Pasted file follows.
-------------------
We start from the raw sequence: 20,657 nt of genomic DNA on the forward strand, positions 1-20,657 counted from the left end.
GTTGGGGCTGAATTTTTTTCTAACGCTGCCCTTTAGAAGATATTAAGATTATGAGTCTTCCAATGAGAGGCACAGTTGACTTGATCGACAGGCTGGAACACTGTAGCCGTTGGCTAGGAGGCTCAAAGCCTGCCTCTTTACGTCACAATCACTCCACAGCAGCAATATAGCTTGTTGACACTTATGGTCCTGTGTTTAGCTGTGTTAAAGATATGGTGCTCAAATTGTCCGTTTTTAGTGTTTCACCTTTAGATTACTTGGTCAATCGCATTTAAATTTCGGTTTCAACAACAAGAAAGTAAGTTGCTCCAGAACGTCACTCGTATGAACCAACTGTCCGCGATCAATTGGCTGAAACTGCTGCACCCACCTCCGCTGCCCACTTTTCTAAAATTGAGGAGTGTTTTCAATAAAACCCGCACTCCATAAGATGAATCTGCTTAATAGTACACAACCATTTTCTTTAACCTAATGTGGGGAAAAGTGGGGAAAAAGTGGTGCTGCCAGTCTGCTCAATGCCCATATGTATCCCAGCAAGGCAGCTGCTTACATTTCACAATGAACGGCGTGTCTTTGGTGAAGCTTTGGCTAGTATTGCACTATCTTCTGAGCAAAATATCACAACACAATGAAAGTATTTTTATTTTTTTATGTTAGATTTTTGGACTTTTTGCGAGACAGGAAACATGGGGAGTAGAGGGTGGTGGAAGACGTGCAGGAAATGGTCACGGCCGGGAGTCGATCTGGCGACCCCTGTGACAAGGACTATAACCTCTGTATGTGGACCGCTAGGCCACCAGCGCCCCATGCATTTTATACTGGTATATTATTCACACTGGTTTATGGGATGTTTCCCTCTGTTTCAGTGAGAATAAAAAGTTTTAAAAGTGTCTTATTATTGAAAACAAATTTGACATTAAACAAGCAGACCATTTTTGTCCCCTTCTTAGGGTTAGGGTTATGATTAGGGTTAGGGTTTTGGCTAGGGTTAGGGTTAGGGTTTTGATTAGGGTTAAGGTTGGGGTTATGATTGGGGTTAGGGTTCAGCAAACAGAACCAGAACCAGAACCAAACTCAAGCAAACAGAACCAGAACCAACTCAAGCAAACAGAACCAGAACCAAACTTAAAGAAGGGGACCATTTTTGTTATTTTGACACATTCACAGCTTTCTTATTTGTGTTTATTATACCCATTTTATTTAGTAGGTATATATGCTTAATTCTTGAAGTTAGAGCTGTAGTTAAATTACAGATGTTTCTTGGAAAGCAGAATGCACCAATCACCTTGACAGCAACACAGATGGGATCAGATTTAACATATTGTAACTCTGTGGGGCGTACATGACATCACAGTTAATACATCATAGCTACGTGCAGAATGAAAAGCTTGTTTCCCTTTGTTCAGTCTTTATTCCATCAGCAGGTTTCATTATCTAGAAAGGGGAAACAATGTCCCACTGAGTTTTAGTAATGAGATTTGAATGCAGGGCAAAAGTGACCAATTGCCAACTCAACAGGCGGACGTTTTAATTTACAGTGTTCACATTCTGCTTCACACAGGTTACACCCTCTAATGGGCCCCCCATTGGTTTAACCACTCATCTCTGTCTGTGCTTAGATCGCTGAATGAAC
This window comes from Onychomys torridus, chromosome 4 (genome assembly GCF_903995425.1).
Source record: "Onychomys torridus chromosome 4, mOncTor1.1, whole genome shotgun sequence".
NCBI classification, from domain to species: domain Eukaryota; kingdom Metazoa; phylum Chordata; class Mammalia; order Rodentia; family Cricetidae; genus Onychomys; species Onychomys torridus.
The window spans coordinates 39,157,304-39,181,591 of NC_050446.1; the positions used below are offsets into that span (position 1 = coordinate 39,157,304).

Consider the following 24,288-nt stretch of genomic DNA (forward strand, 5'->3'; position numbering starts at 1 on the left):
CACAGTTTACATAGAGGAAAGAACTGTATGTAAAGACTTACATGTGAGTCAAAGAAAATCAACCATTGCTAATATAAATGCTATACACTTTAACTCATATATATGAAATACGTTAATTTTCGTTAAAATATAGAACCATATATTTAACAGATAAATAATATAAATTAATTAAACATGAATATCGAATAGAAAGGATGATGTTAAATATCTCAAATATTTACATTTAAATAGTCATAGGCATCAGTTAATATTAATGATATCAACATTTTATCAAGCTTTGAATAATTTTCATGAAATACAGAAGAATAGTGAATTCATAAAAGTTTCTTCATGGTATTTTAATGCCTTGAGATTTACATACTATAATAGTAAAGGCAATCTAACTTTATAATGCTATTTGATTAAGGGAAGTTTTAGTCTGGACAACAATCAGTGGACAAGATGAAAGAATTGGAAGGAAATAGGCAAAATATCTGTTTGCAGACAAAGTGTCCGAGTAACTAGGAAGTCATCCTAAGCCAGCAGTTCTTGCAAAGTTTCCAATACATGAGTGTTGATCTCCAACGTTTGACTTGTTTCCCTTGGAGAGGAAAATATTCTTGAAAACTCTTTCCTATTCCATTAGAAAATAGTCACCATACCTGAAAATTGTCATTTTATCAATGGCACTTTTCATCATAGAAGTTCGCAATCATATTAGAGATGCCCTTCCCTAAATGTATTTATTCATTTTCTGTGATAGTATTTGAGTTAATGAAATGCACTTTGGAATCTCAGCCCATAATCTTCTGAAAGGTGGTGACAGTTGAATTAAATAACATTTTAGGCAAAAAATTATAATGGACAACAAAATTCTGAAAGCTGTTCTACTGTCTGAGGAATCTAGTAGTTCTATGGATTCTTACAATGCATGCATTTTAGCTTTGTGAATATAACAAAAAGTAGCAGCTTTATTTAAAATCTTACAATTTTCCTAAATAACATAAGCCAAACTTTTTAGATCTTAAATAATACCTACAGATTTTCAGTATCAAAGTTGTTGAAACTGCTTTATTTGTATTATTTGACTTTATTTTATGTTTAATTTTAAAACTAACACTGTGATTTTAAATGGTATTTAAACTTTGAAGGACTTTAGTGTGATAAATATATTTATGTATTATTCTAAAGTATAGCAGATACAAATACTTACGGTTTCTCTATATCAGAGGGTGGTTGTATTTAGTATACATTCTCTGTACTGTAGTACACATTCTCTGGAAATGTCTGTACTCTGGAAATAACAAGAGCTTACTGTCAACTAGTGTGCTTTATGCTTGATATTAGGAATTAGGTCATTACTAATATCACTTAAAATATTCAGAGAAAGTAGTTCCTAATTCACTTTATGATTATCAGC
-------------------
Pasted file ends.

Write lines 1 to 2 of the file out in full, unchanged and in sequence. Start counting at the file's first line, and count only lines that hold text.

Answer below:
We start from the raw sequence: 20,657 nt of genomic DNA on the forward strand, positions 1-20,657 counted from the left end.
GTTGGGGCTGAATTTTTTTCTAACGCTGCCCTTTAGAAGATATTAAGATTATGAGTCTTCCAATGAGAGGCACAGTTGACTTGATCGACAGGCTGGAACACTGTAGCCGTTGGCTAGGAGGCTCAAAGCCTGCCTCTTTACGTCACAATCACTCCACAGCAGCAATATAGCTTGTTGACACTTATGGTCCTGTGTTTAGCTGTGTTAAAGATATGGTGCTCAAATTGTCCGTTTTTAGTGTTTCACCTTTAGATTACTTGGTCAATCGCATTTAAATTTCGGTTTCAACAACAAGAAAGTAAGTTGCTCCAGAACGTCACTCGTATGAACCAACTGTCCGCGATCAATTGGCTGAAACTGCTGCACCCACCTCCGCTGCCCACTTTTCTAAAATTGAGGAGTGTTTTCAATAAAACCCGCACTCCATAAGATGAATCTGCTTAATAGTACACAACCATTTTCTTTAACCTAATGTGGGGAAAAGTGGGGAAAAAGTGGTGCTGCCAGTCTGCTCAATGCCCATATGTATCCCAGCAAGGCAGCTGCTTACATTTCACAATGAACGGCGTGTCTTTGGTGAAGCTTTGGCTAGTATTGCACTATCTTCTGAGCAAAATATCACAACACAATGAAAGTATTTTTATTTTTTTATGTTAGATTTTTGGACTTTTTGCGAGACAGGAAACATGGGGAGTAGAGGGTGGTGGAAGACGTGCAGGAAATGGTCACGGCCGGGAGTCGATCTGGCGACCCCTGTGACAAGGACTATAACCTCTGTATGTGGACCGCTAGGCCACCAGCGCCCCATGCATTTTATACTGGTATATTATTCACACTGGTTTATGGGATGTTTCCCTCTGTTTCAGTGAGAATAAAAAGTTTTAAAAGTGTCTTATTATTGAAAACAAATTTGACATTAAACAAGCAGACCATTTTTGTCCCCTTCTTAGGGTTAGGGTTATGATTAGGGTTAGGGTTTTGGCTAGGGTTAGGGTTAGGGTTTTGATTAGGGTTAAGGTTGGGGTTATGATTGGGGTTAGGGTTCAGCAAACAGAACCAGAACCAGAACCAAACTCAAGCAAACAGAACCAGAACCAACTCAAGCAAACAGAACCAGAACCAAACTTAAAGAAGGGGACCATTTTTGTTATTTTGACACATTCACAGCTTTCTTATTTGTGTTTATTATACCCATTTTATTTAGTAGGTATATATGCTTAATTCTTGAAGTTAGAGCTGTAGTTAAATTACAGATGTTTCTTGGAAAGCAGAATGCACCAATCACCTTGACAGCAACACAGATGGGATCAGATTTAACATATTGTAACTCTGTGGGGCGTACATGACATCACAGTTAATACATCATAGCTACGTGCAGAATGAAAAGCTTGTTTCCCTTTGTTCAGTCTTTATTCCATCAGCAGGTTTCATTATCTAGAAAGGGGAAACAATGTCCCACTGAGTTTTAGTAATGAGATTTGAATGCAGGGCAAAAGTGACCAATTGCCAACTCAACAGGCGGACGTTTTAATTTACAGTGTTCACATTCTGCTTCACACAGGTTACACCCTCTAATGGGCCCCCCATTGGTTTAACCACTCATCTCTGTCTGTGCTTAGATCGCTGAATGAAC